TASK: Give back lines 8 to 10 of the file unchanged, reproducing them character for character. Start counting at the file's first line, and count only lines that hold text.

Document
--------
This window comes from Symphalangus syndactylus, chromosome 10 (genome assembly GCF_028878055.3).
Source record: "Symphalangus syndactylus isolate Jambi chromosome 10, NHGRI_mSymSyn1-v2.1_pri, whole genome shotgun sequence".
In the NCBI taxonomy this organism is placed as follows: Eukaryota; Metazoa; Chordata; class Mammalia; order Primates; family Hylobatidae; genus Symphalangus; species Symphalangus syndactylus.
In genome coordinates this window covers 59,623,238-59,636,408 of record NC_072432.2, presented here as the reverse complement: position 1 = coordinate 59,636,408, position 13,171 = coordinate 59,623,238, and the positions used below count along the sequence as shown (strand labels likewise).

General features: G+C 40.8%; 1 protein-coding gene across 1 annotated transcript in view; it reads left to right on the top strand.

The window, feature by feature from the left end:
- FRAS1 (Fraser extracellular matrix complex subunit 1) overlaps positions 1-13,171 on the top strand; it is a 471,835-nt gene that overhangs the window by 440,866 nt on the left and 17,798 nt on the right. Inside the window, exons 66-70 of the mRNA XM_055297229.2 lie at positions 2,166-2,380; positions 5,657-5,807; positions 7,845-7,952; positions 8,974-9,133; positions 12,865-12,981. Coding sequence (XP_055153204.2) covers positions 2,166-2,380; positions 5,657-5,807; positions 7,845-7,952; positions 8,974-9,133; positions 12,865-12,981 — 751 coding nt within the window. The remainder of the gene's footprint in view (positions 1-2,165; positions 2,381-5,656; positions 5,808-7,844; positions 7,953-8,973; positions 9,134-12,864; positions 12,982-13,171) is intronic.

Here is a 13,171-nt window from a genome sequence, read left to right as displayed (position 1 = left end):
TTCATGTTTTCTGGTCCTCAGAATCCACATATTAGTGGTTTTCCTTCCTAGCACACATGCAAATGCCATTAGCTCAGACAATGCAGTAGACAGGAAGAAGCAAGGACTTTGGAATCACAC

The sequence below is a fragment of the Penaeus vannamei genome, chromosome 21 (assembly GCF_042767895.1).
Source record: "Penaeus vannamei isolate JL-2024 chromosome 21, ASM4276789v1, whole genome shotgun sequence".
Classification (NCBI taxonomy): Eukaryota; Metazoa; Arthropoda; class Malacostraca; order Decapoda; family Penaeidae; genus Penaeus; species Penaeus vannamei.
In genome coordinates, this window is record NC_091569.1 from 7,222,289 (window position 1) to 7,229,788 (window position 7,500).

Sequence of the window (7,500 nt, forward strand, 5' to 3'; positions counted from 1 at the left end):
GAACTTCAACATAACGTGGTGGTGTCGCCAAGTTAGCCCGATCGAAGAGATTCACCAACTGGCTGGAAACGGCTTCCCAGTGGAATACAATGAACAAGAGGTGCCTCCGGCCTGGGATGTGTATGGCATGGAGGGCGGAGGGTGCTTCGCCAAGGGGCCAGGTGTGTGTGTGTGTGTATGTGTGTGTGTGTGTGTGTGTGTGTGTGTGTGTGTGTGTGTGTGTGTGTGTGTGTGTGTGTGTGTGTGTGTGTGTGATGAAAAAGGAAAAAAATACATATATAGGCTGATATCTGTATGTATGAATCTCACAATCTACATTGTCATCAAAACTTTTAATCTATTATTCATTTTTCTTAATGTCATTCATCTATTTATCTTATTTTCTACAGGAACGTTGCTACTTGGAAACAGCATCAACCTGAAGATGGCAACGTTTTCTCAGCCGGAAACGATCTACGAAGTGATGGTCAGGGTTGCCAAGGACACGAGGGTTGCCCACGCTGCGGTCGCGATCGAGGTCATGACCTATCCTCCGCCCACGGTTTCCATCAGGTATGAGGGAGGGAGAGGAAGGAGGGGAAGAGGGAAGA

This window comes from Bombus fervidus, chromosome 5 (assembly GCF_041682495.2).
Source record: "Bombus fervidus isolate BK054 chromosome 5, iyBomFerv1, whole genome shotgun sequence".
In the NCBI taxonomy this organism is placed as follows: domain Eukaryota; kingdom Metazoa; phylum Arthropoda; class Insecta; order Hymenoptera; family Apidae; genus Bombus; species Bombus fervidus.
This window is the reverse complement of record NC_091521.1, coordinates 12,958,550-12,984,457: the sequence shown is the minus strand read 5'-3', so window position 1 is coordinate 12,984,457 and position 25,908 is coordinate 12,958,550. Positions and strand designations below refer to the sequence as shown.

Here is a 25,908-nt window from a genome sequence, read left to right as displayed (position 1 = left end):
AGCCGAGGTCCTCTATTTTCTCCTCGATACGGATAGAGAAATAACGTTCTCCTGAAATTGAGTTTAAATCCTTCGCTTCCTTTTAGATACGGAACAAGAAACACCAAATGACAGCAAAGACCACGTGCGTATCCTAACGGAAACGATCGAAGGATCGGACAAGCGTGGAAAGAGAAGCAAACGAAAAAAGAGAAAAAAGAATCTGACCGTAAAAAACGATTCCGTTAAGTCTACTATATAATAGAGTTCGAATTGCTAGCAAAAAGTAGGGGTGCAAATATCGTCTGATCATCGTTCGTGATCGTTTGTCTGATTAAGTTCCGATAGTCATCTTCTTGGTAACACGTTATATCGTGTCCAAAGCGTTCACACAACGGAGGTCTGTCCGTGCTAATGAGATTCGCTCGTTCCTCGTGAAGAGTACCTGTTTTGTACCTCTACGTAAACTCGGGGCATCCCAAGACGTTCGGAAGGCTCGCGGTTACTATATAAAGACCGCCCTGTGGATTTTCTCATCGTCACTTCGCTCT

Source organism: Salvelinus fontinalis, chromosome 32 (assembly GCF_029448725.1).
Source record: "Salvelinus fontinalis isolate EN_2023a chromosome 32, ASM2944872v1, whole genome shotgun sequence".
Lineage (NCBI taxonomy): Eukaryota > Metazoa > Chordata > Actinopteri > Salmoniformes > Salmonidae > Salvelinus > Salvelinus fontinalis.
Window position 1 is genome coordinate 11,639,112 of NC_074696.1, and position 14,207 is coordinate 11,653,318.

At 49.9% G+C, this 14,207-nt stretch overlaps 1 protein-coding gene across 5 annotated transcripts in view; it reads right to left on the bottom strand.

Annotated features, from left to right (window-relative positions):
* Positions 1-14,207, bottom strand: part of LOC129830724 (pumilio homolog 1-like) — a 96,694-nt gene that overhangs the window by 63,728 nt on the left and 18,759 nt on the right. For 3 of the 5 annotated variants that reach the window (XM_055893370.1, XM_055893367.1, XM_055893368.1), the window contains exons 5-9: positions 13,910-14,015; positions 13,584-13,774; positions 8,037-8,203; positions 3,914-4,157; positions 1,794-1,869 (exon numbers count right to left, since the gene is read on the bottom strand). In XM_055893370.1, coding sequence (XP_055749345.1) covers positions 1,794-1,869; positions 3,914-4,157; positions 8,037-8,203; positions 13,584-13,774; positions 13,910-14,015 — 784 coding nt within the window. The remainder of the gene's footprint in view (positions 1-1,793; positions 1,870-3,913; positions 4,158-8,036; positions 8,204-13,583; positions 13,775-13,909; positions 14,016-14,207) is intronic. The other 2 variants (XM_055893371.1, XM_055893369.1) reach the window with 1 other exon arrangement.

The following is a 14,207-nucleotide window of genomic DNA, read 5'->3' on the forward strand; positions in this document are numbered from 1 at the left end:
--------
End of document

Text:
Here is a 13,171-nt window from a genome sequence, read left to right as displayed (position 1 = left end):
TTCATGTTTTCTGGTCCTCAGAATCCACATATTAGTGGTTTTCCTTCCTAGCACACATGCAAATGCCATTAGCTCAGACAATGCAGTAGACAGGAAGAAGCAAGGACTTTGGAATCACAC

The sequence below is a fragment of the Penaeus vannamei genome, chromosome 21 (assembly GCF_042767895.1).